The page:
Instead of this being a problem, use the best test data that there is – an exact copy of your current, live data. There is no need to create new data sets from your existing data. By creating a snapshot of your current databases, you may test systems with what was once hot and live data. But, there is no negative impact if this data is corrupted or destroyed. You can even create multiple copies of this data to use across multiple tests.
Getting around malware with snapshots
Today’s data environment can be a pretty scary place. Look no further than the headlines to see
stories about malware and ransomware wrecking havoc on organizations. If the recent exploits of the bad guys is any indication, things are getting much larger in scope. The WannaCry attack is still fresh in everyone’s minds and is rumored to have effected over 230,000 machines world-wide. It is safe to say that there are external threats to your data that can be remediated with snapshots.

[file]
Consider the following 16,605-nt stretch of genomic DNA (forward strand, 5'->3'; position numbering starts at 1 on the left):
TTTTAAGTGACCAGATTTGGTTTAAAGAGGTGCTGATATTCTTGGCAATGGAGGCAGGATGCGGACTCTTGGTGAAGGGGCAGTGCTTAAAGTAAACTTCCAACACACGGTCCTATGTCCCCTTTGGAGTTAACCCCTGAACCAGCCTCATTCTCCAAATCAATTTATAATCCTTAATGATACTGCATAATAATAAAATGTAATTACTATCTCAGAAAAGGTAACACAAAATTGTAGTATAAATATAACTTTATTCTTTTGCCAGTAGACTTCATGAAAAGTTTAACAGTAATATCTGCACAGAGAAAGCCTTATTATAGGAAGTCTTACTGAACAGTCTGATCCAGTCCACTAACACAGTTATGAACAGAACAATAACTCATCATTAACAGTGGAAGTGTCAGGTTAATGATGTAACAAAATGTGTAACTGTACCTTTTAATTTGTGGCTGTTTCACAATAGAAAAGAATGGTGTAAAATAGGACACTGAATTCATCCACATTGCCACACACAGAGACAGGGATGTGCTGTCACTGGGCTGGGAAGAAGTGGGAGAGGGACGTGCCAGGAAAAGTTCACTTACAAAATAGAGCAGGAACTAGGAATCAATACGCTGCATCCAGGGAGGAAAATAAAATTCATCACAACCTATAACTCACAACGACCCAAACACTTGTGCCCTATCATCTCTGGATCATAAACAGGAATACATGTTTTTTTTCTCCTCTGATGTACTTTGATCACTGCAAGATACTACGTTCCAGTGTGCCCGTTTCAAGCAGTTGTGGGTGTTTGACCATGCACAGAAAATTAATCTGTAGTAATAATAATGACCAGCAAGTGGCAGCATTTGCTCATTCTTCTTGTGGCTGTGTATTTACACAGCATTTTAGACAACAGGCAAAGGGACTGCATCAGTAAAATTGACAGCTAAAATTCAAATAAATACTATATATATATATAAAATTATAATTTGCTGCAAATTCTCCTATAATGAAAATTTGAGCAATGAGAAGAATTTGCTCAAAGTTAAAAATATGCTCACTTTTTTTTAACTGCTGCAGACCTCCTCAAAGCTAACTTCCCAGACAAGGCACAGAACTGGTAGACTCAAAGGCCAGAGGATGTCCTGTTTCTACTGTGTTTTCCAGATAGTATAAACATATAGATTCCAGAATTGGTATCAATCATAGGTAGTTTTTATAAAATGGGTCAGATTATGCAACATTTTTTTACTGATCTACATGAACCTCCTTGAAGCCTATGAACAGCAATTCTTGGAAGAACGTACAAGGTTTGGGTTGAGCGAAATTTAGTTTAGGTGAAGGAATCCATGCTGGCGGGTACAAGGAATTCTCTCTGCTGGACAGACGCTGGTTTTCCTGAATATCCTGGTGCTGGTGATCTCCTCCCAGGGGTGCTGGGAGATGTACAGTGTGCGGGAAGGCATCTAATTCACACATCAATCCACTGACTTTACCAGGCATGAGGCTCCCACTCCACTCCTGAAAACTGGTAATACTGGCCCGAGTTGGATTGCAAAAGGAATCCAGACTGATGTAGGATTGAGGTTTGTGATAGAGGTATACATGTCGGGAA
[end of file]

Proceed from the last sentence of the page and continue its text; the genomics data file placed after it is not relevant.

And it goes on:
A schedule of snapshots on your storage appliance is the solution. Whether this is part of your disaster recovery planning or not, set up a schedule. This concept is similar to the “patch insurance” we discussed above.
By making a number of snapshots over time, we are able to go back to former snapshots and explore these snapshots for malware. Perhaps we may extract data from our snapshots before the encryption activates. Of course, data sometimes is lost. It is up to management to decide to pay faceless hackers for your data or try to recover it via backups and snapshots.
Snapshots have been in the storage technology tool bag for a while. The technology has matured so that most storage array vendors are offering this functionality. Over years of working with clients, we have discovered many innovative ways that people are using snapshots. In this article, I have shared what I have seen, but I am interested in what you are doing with your snapshots. Feel free to share and let everyone know how they can use snapshots within their storage appliance.